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Fathers of the Church

Epistle XXXIX: to Anastasius, Bishop

Description

This epistle is from Book V of the Register of the Epistles of Saint Gregory the Great. Gregory first gives thanks that Antioch's river (possibly the Orontes) is no longer dry. He then goes on to encourage Anastiasius in his office and work, sympathizing with his sufferings.

Provenance

St. Gregory (b. 540 in Rome) was elected pope at the age of 50, serving from 590 to 604. In 14 years he accomplished much for the Church. England owes her conversion to him. At a period when the invasion of the barbarian Lombards created a new situation in Europe, he played a great part in winning them for Christ. At the same time, he watched equally over the holiness of the clergy and the maintenance of Church discipline, the temporal interests of his people of Rome and the spiritual interests of all Christendom. He removed unworthy priests from office, forbade the taking of money for many services, and emptied the papal treasury to ransom prisoners of the Lombards and to care for persecuted Jews and victims of plague and famine. Gregory also reformed the liturgy, and it still contains several of his most beautiful prayers. The name "Gregorian chant" recalls this great Pope's work in the development of the Church's music. His commentaries on Holy Scripture exercised a considerable influence on Christian thought in the Middle Ages. Following his death in 604, his numerous epistles, including the following letter, were compiled into the Papal Register of Letters.

by Gregory the Great in 590-604 | translated by James Barmby, D.d

Gregory to Anastasius, Bishop of Antioch.

Glory to God in the highest and on earth peace to men of good will (Luke ii. 14), because that great river which once had left the rocks of Antioch dry has returned at length to its proper channel, and waters the subject valleys that are near, so as also to bring forth fruit, some thirty-fold, some sixty-fold, and some an hundred-fold. For now there is no doubt that many flowers of souls are growing up in its valleys, and that they will come even to ripe fruit through the streams of your tongue. Wherefore with voice of heart and mouth from our inmost soul we render due praise to Almighty God, and rejoice in your Blessedness, not with you only, but with all who are subject to you. I have received the letters of your Holiness, to me most sweet and pleasant, while we ourselves, if I may so speak, are sweating under the same toil with you. And indeed I know how heavy must be to thee the burden of external cares after those heights of rest, wherein with the hand of the heart thou wert touching heavenly secrets. But remember that thou rules an Apostolic See, and assuagest sorrow the more readily from being, made all things to all men. In the Books of Kings, as your accomplished Holiness knows, a certain man is described who used either hand for the right hand (1 Chron. xii. 2). And, with regard to this, I am not doubtful about the lord Anastasius, of old my most sweet and most holy patron, that, while he draws earthly works to heavenly profit, he turns the left hand to the right hand's use; so that his heavenly intentness may accomplish its work, so to speak, with the right hand, and also, when he is led in his care of temporal things towards the interests of justice, the left hand may acquire the strength of the right.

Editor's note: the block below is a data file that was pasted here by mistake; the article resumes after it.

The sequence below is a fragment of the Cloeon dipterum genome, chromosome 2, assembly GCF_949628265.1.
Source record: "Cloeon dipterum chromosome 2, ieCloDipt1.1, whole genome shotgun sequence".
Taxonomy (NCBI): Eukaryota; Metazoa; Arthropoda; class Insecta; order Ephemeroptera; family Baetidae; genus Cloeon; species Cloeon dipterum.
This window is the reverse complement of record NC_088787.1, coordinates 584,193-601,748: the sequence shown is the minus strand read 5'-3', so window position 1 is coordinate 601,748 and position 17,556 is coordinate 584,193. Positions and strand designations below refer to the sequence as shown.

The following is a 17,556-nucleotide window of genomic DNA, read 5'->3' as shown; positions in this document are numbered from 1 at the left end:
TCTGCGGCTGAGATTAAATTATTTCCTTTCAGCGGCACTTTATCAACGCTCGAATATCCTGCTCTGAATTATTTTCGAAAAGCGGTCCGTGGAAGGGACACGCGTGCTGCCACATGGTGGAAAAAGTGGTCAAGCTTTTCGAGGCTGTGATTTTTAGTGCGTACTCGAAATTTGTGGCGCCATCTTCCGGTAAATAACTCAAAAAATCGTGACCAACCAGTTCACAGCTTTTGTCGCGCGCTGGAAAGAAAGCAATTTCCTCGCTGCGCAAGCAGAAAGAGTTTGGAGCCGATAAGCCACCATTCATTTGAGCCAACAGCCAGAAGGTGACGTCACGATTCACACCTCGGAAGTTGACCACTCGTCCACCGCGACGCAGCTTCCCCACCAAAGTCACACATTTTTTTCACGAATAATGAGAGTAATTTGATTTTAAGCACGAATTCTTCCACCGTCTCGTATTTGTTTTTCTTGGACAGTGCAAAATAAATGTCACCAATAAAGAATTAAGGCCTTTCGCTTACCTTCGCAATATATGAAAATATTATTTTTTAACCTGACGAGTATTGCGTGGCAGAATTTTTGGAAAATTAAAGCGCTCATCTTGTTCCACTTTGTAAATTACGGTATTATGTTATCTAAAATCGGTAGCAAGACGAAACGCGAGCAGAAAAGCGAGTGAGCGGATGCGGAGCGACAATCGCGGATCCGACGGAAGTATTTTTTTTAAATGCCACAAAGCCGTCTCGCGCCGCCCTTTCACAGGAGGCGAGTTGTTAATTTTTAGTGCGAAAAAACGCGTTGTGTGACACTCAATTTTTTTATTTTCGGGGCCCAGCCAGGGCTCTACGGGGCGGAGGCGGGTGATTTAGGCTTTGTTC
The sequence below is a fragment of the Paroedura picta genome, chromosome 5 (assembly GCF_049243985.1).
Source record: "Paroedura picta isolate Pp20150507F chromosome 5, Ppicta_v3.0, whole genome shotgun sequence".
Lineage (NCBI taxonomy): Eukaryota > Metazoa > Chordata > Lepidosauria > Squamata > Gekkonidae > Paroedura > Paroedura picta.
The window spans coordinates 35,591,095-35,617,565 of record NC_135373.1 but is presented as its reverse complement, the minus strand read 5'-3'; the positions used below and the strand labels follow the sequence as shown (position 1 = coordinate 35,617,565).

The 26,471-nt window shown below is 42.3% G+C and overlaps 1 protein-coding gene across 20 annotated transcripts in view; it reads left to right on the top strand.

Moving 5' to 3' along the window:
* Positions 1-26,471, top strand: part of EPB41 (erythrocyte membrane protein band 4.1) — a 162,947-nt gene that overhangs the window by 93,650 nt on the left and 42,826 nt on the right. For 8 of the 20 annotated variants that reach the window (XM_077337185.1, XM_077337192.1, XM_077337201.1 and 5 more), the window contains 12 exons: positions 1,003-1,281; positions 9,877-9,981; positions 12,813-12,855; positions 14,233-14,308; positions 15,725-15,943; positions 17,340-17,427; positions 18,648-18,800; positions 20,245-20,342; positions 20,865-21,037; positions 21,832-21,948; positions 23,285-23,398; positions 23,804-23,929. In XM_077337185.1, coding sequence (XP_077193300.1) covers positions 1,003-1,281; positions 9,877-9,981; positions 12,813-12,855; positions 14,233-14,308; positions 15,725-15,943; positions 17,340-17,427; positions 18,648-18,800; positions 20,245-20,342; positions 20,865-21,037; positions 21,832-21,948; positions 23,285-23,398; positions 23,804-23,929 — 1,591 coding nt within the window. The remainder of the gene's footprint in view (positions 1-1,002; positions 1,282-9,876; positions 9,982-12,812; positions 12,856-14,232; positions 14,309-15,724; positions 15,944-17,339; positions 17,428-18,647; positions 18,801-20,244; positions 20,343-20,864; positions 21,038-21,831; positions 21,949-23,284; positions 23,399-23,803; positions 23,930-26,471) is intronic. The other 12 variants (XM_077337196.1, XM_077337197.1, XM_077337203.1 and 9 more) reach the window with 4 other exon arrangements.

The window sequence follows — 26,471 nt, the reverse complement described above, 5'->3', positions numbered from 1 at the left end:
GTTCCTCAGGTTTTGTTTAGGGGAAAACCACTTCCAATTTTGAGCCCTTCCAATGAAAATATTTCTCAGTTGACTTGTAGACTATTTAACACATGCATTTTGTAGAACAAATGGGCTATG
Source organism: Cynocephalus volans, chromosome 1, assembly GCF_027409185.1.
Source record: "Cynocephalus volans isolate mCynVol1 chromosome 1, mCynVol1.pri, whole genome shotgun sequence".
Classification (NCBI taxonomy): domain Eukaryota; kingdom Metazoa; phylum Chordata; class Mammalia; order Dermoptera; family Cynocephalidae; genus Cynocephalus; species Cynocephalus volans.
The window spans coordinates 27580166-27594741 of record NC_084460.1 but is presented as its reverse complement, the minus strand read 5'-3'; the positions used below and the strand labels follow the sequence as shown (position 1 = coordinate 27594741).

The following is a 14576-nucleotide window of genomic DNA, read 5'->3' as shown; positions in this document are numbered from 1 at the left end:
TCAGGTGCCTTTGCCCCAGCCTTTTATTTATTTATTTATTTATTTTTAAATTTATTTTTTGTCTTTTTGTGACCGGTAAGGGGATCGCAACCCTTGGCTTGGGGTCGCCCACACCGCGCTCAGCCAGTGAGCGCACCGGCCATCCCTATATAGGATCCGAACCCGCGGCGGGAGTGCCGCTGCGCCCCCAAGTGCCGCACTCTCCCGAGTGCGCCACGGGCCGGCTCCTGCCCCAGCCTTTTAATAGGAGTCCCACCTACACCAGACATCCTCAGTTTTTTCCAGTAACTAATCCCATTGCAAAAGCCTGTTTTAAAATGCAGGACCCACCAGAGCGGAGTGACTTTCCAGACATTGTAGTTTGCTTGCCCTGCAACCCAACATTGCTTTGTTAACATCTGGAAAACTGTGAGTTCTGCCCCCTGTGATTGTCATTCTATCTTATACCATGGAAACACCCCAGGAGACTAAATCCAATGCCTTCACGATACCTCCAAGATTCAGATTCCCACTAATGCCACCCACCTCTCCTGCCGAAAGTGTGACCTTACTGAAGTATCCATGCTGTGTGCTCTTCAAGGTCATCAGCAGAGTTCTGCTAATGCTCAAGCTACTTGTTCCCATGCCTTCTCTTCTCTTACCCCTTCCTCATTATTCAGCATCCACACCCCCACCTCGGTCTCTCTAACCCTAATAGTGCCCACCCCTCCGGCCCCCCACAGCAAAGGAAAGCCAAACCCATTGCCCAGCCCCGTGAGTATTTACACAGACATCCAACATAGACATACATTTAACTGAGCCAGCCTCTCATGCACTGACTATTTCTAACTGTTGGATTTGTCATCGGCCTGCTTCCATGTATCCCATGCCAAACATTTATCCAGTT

And indeed these things cannot be without heavy labour and trouble. But let us remember the labours of those who went before us; and what we endure will not be hard. For We must through many tribulations enter into the kingdom of God (Acts xiv. 22). And, We were pressed out of measure, yea and above strength, insomuch that we were weary even of life. But we ourselves, too had the answer of death in ourselves, that we should not trust in ourselves (2 Cor. i. 8, 9). And yet The sufferings of this present time are not worthy to be compared with the supervening glory which shall be revealed in us (Rom. viii. 18). How then can we that are weak sheep pass without labour through the heat of this world wherein we know that even rams have suffered under heavy toil?

Further, what tribulations I suffer in this land from the swords of the Lombards, from the iniquities of judges, from the press of business, from the care of subjects, and also from bodily affliction, I am unable to express either by pen or tongue. Concerning which things even though I might say something briefly, I hesitate, lest to your most holy Charity, while afflicted by your own tribulations, I should add mine also. But may Almighty God both in the abundance of His loving-kindness fill the mind of your most holy Blessedness with all comfort, and grant at sortie time, on account of your intercession, to unworthy me to rest from these evils which I suffer. Amen. Grace. These words, as you see, taken from what you had written, I insert in my epistles, that your Blessedness may perceive with regard to Saint Ignatius that he is not only yours, but also ours. For, as we have his master, the Prince of the apostles in common, so also no one of us ought to have to himself alone the disciple of this same Prince. Moreover, we have received your blessing, which is of sweet smell and of a good savour, with the feelings that were due to it. And we give thanks to Almighty God that what you do, what you say, and what you give, is fragrant and savoury. For your life therefore let us say together, let us say all, Glory to God in the highest, and an earth peace to men of good will.

Taken from "The Early Church Fathers and Other Works" originally published by Wm. B. Eerdmans Pub. Co. in English in Edinburgh, Scotland, beginning in 1867. (LNPF II/XII, Schaff and Wace). The digital version is by The Electronic Bible Society, P.O. Box 701356, Dallas, TX 75370, 214-407-WORD.